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Women and poverty: the hidden face of violence with social consent (India)
an article by Ela Bhatt, 2013 Gandhi Lecture on Nonviolence at McMaster University in Canada (abridged)

Video: Pride of India - Ela Bhatt

. . . I grew up during a time when my country was fighting for independence, so my generation was greatly influenced by Gandhian ideas and practice. Gandhiji enumerated four basic principles to guide the development of a free India. They were: simplicity, non-violence, dignity of labour, and human values. Apply these measures against not only economic thought, but also to broader thinking today, and I believe we will find them to be powerful and useful in seeking solutions. . . .


Ela Bhatt with members of SEWA, February 2010

click on photo to enlarge

We can agree that where there is poverty there is also exploitation and inequality, injustice and vulnerability, and a constant battle over resources. Add to that: poor governance, and flaws in the distribution of resources and services. But these are human problems arising out of conflicting and dominating self-interests that disregard the interests of others. Poverty is not God-given; it is most definitely man-made. No one is born poor; society makes one poor.

Gandhiji called poverty a moral collapse of society, and he believed its roots lie in what he called the seven social evils. He named them wealth without work, pleasure without conscience, knowledge without character, commerce without morality, science without humanity, worship without sacrifice, and politics without principles. Let us keep in mind, Gandhiji wrote this in 1925.

And indeed, what is poverty but a passive form of violence? A chronic abuse of human dignity that strips away a person's humanity, and corrodes the human spirit? When a woman does back-breaking work for ten hours a day but cannot feed her family with her earnings, society has scorned her labour. When construction workers build housing complexes but they remain homeless and migrants, society has snatched away their right to safety and a sense of belonging. When a woman dies in childbirth, society shows no regard for her life. When a farmer grows food for the world, but goes hungry himself, society is callous. Such are the ways in which society gives its social consent to let the situation continue. For this reason, I say that our silence is violent. Our looking the other way is a form of consent. It is our moral failure that we still tolerate poverty. . . .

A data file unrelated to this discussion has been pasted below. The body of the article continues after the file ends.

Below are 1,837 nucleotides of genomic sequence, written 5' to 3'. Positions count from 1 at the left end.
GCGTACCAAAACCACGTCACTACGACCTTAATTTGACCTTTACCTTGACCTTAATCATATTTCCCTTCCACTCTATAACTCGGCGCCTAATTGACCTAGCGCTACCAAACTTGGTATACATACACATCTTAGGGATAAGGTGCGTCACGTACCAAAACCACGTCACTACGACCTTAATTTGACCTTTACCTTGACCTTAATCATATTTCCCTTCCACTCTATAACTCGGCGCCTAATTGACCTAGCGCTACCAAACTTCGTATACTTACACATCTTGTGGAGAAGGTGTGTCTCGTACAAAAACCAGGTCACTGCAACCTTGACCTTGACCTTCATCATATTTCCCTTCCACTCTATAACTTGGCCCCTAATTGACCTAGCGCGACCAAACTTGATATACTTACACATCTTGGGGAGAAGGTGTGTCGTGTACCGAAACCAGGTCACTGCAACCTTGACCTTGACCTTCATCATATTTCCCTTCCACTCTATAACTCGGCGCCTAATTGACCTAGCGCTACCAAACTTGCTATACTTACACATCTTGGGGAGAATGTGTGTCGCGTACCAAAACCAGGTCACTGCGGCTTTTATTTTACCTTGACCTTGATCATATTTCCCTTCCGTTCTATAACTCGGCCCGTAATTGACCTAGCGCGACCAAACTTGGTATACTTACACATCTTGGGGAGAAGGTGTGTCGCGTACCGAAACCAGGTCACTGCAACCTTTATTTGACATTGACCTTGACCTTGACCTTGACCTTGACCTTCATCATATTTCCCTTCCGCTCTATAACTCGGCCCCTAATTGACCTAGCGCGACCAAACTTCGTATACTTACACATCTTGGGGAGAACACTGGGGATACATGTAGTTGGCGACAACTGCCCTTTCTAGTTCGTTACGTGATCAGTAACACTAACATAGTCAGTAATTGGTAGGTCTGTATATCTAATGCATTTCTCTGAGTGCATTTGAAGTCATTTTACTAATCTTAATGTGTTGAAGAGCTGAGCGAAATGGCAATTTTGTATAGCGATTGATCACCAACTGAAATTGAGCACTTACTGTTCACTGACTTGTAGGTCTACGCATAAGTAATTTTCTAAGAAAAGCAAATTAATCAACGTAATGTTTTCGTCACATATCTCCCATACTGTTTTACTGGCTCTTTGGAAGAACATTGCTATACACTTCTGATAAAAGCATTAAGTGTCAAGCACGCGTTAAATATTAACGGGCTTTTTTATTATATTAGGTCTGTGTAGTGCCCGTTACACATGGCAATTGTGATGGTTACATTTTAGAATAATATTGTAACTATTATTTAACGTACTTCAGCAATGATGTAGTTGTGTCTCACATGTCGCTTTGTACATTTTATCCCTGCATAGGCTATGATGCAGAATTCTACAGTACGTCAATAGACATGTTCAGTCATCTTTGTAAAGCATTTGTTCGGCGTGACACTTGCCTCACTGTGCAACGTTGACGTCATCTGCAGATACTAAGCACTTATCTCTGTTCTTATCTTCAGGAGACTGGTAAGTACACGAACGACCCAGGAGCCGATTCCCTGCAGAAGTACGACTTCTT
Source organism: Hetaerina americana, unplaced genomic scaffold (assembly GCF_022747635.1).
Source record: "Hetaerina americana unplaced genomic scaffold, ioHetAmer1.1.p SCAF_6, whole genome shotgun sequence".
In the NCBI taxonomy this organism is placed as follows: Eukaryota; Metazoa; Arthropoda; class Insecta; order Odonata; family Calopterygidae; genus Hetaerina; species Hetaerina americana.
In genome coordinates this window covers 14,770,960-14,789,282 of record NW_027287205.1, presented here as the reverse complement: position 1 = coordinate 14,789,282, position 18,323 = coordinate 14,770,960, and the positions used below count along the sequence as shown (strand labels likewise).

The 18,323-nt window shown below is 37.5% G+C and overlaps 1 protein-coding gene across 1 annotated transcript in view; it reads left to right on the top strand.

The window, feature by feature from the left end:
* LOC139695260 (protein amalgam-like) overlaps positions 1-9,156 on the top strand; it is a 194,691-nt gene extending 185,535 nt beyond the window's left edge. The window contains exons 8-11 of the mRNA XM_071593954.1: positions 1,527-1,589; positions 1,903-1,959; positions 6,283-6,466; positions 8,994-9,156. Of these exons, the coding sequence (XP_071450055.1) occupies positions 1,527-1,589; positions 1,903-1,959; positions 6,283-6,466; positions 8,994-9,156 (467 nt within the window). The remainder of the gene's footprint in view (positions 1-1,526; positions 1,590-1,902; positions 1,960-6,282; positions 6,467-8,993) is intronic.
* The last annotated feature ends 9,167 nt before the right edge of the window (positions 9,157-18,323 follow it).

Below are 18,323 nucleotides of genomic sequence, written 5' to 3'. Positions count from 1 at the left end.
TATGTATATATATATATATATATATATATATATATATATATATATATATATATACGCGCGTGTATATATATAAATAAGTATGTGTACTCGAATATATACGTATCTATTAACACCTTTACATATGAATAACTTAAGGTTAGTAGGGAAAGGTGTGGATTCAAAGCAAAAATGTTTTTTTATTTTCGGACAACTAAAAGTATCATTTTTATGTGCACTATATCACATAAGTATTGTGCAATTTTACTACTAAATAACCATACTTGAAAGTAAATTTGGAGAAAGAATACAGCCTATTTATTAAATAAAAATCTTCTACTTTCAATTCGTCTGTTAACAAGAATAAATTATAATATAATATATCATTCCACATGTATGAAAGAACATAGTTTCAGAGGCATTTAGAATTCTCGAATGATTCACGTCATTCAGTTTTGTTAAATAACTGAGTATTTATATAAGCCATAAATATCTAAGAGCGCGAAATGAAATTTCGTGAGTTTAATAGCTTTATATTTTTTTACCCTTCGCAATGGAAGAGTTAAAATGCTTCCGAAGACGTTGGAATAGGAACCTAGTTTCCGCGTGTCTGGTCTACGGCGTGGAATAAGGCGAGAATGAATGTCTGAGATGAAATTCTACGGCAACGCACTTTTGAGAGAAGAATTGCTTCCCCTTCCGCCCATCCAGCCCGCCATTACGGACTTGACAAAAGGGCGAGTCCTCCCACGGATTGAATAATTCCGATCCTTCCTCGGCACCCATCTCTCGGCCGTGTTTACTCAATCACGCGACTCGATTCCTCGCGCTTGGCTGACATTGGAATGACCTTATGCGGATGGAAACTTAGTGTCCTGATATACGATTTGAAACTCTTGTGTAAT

So let me tell you about our experience at SEWA.

The Self-Employed Women's Association is a trade union of poor, self-employed women in India. We have come together to form a union to stop economic exploitation; we have formed our own cooperative bank to build assets, to tap resources, and to improve the material quality of life. We have built trade cooperatives of women farmers and artisans, and a trade facilitation network connecting local and global markets; we have built a social security network for our maternity needs, health and life insurance. SEWA is more than 1.7 million women strong. We come together not in opposition to anyone, but in support of each other. Our goal is the well-being of the poor woman, her family, her work, her community and the world we all live in. We are in pursuit of self-reliance and freedom, or as Gandhiji called it, swaraj. But Mahatma Gandhi also said swaraj, or freedom, cannot be given; it is generated within one’s self.

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A little ‘irregular’ thinking has allowed us to find an approach that looks at what the poor are rich in: their large numbers. My SEWA sisters invariably remind me: we are poor, but we are so many! Their awareness of a collective strength has allowed us to focus on building with hitherto unrecognised strengths, untapped skills, and with non-monetary assets. Our goal is to use work – meaningful, decent work – to build lives, assets and community

In the formal sector, employment is created through the creation of jobs by firms, and this employment is generally regular, full-time, protected employment, with a clear employer-employee relationship; However, in the informal sector there are no ‘jobs’.  Employment is a combination of self-employment or own-account work, some wage employment, some casual work, or part-time work with a variety of employment relations. At any one time a poor person could be working at a number of different employments : For example, a small or marginal farmer also works as a weaver or basket maker; or an agricultural labourer would also have cattle and be a milk producer; or a construction worker would return home and roll bidis or cigarettes with her family at night. Sometimes the work is seasonal - A salt farmer may be an agricultural worker during the monsoon season, or a rag picker may make kites during the kite festival. Multiple forms of work are the norm among the working poor, and this risk distribution is key to their survival. Though managing many types of work has its own challenges, it reduces risk, and provides opportunity to rearrange work and life as it unfolds

Creating employment is not a matter of creating jobs in the formal sector, but of strengthening the workers and producers who are already working in the informal sector to overcome structural constraints and enter markets to maximise their potential, Needless to say, those constraints and markets are created by society and such constraints and markets let the poor remain poor

As a labour union, our underlying approach is to see the poor as workers and producers rather than just as income-deprived or vulnerable people. . ...more.


This report was posted on October 18, 2013.